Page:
Somalia Famine Threatens to Spread

“We need donor support to address current needs and prevent a further deterioration of the crisis,” Mr. Ban told reporters in New York.

“If funding is not made available for humanitarian interventions now, the famine is likely to continue and spread.”

The U.N. said it has so far raised only half of the $1.6 billion needed for its regional relief efforts in eastern Africa.

Mark Bowden, the U.N.’s humanitarian coordinator for Somalia, also officially announced that the country was experiencing a famine.
Famine is declared when acute child malnutrition exceeds 30% of the population and more than two people of every 10,000 die each day from hunger.
The malnutrition rates in Somalia are the highest in the world, reaching 50% in some areas, Mr. Bowden said.
Tens of thousands of people, mostly children, have already died and 3.7 million people, nearly half of the Somali population, are affected, Mr. Bowden said.

The drought could spread to all eight regions of southern Somalia within eight weeks, Mr. Bowden said.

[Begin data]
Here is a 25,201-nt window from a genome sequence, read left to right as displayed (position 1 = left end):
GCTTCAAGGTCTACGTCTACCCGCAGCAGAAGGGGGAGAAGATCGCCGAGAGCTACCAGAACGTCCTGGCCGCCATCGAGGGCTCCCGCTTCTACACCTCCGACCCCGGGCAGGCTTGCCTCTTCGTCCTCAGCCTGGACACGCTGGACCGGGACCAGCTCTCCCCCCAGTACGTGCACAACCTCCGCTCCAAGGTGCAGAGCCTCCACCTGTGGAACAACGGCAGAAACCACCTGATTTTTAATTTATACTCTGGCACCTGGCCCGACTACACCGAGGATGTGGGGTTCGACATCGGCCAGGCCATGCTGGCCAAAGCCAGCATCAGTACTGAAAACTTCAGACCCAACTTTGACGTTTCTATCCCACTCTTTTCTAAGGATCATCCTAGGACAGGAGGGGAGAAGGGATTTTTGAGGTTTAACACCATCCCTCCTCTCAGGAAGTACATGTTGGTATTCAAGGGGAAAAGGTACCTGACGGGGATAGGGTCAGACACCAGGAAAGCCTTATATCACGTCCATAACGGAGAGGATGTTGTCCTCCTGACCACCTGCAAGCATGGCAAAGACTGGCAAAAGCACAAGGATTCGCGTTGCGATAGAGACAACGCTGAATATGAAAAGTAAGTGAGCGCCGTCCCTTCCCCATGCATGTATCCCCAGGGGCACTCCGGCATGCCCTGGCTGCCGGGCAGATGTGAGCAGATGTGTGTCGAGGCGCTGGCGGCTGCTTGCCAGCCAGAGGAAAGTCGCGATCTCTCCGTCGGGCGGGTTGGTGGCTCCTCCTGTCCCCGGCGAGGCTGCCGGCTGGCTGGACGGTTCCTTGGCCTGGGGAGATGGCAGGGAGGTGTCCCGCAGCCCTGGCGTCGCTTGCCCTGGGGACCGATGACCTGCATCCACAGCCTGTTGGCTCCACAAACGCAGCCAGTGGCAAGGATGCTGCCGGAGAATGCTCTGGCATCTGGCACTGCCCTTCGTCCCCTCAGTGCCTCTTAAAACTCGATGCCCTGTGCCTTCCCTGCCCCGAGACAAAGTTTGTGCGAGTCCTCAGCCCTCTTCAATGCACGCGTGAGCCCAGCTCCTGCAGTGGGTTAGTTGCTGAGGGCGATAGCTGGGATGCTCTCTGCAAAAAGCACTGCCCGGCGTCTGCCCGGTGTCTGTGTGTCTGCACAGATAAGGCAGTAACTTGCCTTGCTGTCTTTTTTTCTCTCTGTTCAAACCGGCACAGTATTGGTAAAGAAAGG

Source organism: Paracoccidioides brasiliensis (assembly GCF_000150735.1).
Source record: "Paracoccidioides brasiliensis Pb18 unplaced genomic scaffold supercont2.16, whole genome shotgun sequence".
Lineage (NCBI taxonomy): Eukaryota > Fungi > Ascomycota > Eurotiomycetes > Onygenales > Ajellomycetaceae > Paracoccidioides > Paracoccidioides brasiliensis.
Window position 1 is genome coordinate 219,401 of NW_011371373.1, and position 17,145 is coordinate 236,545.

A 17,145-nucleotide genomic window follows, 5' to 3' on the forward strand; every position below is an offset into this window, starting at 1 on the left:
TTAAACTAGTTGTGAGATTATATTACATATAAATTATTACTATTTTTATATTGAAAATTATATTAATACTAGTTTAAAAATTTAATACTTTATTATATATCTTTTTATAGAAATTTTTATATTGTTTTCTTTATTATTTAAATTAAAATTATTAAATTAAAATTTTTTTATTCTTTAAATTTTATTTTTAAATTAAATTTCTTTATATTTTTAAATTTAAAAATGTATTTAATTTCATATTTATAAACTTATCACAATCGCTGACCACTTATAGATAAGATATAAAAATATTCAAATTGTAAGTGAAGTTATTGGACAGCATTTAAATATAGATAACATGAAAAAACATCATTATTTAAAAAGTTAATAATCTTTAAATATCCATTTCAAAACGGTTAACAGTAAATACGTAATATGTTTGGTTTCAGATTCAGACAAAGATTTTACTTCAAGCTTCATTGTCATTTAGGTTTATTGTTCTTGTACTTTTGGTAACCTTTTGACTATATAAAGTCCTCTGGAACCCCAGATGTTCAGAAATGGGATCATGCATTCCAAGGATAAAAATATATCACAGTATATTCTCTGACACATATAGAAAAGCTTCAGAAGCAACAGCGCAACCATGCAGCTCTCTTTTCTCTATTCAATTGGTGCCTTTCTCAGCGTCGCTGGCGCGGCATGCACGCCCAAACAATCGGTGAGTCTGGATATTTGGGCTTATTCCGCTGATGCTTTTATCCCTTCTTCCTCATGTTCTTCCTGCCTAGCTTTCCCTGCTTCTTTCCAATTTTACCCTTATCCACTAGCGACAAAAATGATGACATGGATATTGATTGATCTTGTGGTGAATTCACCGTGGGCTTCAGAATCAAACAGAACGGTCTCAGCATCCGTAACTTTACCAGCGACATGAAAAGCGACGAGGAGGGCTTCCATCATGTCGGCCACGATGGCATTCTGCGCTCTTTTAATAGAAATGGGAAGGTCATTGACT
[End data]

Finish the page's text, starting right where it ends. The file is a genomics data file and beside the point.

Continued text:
Consecutive droughts over the past few years and the continuing conflict against the al-Shabaab Islamic militant group have caused the famine. The U.N.’s aid effort has been complicated by insurgents’ refusal to allow assistance to enter southern areas that are under their control.

“Relentless terrorism by al-Shabaab against its own people has turned an already severe situation into a dire one,” Secretary of State Hillary Clinton said in a statement released from Washington.

The U.S. said Wednesday it would donate $28 million. The U.S. has already provided about $431 million in emergency assistance to the eastern Horn of Africa this year, but Mrs. Clinton said it “is not enough.”

The relatively well-paid insurgents have been able to buy food in the south, where prices of staple foods have skyrocketed, Mr. Bowden said.

However, U.N. officials are hopeful that the militants will honor a pledge made last week to lift their ban on U.N. aid.
Over the weekend, the U.N. made its first airlifts of food aid to insurgent-held areas.

The entire Horn of Africa region is experiencing one of the worst droughts in 50 years, affecting 11 million people in Kenya, Ethiopia, Djibouti and Somalia.

Exhausted, rail-thin women are stumbling into refugee camps in Kenya and Ethiopia with dead babies and bleeding feet, having left weaker family members behind along the way.